Umberto’s Clams Up For Good


Elizabeth Zanghi/The Ram After being a prominent staple on the corner of Arthur Avenue for a decade, Umberto’s Clam House officially closed its doors for good this past week.
Elizabeth Zanghi/The Ram After being a prominent staple on the corner of Arthur Avenue for a decade, Umberto’s Clam House officially closed its doors for good this past week.

Arthur Avenue is lined with more than a dozen restaurants, but none ever looked as inviting as Umberto’s Clam House. Its wide-open windows and big blue awnings brought in countless Fordham families. Patrons were drawn in by live music on Friday nights and, at other times, the TVs above the bar, barely visible from the street. Above it all, neon letters lit up in green, white and red as if to challenge anyone who doubted Umberto’s Italian authenticity.  “Umbertos Clam House,” it read, “The Heart of Little Italy.”

Little Italy’s heart stopped beating, just for a second, this Friday, as Umberto’s Clam House shut its doors after 10 years on Arthur Avenue.

For a decade, Umberto’s sat proudly at the corner of 186th and Arthur Avenue as Little Italy’s only full-service seafood restaurant.  Its sliding metal doors are pulled down permanently now, making it look more like a warehouse than a clam house.  A post on the restaurant’s Facebook page thanks the “faithful and truly wonderful customers” for “a great run with good times, good food and most importantly good people.” Callers get a recorded message, saying, “Umberto’s will be missed by many, but never forgotten.”

Chris Pierre, FCRH ’15, agrees.  Living in Fordham’s own Hughes House, Umberto’s was always just around the corner. “They always had a packed house,” he said.

Umberto’s did not reply to an email from The Fordham Ram, but David Greco of Mike’s Deli said Umberto’s closed because the owner was tired of dealing with New York City politics.

“[He’s] sick of dealing with the tickets on Arthur Avenue that we’re infested with,” Greco said. “He’s sick of health department problems.  He felt that the small businessman has no opportunity to make money in America, and he’s at the point where he just could not deal anymore.”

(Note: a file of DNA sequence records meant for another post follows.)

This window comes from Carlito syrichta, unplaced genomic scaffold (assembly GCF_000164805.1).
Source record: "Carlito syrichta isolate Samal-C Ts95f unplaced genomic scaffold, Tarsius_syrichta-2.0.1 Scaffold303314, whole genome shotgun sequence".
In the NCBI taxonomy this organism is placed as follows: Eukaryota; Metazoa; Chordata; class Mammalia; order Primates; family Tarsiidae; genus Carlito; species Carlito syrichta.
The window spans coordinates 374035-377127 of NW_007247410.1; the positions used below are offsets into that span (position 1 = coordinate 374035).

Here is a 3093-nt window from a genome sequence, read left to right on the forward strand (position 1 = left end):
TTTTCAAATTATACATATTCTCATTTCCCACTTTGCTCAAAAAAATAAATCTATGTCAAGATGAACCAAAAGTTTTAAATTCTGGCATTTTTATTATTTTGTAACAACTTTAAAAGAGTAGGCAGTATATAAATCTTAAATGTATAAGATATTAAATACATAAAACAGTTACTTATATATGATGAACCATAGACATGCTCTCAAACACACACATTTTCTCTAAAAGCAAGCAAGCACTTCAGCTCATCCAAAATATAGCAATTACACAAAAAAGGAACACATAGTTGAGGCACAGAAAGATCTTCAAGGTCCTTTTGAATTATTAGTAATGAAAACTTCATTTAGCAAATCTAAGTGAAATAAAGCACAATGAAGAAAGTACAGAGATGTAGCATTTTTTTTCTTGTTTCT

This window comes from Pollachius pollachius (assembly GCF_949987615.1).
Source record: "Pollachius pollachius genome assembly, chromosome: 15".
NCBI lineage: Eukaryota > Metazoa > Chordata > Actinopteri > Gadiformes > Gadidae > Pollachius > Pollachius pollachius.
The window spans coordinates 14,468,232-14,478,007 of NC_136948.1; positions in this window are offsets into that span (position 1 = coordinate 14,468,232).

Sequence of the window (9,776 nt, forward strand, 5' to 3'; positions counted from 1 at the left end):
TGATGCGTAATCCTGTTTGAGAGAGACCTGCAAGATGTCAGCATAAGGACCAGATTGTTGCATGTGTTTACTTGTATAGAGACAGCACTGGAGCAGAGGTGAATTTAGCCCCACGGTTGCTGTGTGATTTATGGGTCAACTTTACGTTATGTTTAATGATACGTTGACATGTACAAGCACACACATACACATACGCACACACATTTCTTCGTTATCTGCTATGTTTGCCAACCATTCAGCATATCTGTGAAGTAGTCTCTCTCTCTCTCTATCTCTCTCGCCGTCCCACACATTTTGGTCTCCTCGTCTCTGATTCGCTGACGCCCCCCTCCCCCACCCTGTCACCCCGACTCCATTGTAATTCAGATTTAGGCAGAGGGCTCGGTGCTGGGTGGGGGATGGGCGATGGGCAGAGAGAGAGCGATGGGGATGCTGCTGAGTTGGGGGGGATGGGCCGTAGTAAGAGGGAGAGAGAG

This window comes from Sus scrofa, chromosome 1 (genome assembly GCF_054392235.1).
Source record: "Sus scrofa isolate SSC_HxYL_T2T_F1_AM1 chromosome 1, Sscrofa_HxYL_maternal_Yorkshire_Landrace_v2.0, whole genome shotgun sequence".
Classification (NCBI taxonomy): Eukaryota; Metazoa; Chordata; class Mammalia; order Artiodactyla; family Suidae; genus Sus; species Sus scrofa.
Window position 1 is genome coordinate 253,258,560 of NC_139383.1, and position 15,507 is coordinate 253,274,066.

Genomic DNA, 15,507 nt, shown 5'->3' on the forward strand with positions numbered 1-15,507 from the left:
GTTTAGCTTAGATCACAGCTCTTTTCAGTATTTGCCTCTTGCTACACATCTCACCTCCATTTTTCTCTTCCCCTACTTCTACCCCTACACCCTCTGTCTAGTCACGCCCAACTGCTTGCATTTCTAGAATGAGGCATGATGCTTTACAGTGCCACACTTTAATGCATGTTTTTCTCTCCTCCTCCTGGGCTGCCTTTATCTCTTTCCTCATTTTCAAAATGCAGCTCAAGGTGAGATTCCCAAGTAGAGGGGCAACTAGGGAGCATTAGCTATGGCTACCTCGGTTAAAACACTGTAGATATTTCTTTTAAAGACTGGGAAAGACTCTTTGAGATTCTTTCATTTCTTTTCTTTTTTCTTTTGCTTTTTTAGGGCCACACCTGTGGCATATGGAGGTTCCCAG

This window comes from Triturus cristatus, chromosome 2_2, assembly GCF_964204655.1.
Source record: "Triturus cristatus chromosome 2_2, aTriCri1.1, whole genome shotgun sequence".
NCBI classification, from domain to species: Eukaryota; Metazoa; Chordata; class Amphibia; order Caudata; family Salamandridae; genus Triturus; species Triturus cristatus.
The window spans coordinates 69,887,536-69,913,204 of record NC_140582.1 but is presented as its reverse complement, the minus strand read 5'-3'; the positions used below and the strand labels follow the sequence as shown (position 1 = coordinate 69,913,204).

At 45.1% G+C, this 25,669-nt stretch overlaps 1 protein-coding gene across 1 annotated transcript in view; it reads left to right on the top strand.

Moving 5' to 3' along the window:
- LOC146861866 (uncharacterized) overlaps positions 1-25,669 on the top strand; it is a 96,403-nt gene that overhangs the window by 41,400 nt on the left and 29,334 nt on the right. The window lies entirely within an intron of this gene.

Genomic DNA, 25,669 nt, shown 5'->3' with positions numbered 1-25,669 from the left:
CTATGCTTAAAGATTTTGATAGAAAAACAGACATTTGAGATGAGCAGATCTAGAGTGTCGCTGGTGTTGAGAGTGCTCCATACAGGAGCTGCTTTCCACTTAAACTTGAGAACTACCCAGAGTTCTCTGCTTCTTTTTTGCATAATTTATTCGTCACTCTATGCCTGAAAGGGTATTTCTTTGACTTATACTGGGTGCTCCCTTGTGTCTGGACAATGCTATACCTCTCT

Umberto’s on Arthur was a sister location of Umberto’s Clam House in Manhattan’s Little Italy. The Manhattan location has occupied various locations up and down Mulberry Street since it opened in 1972.  It may be best known as the location where infamous mobster “Crazy Joe” Gallo was shot to death, just months after the restaurant opened.

Greco said the owner of Arthur Avenue’s Umberto’s was a cousin of Robert Ianniello, owner of Manhattan’s Umberto’s, which will stay open.

The corner of 186th and Arthur will not be vacant for long.  Joseph Migliucci of Mario’s Restaurant says a new seafood restaurant has bought the space.  He was pleased that the new spot will serve the same fare.

“It’s important to have a seafood restaurant because we don’t have one otherwise,” Migliucci said.

When asked if Mario’s was worried about its business after seeing a neighbor close, Migliucci seemed unfazed.  “We have 14 restaurants on Arthur,” he said. “We do fine.”

But Umberto’s is just one of a few businesses on Arthur popular with Fordham students that has closed in the past year.  Munchiez and Ziggy’s Stardust Sports Café—popularly known as just “Ziggy’s”—no longer occupy their locations near 189th and Arthur Avenue.

Like Migliucci, Greco at Mike’s Deli does not worry about closing, but he says he and the other restaurants on Arthur need Fordham students’ business.  Umberto’s Manhattan location is still open because “the colleges there support it,” he said.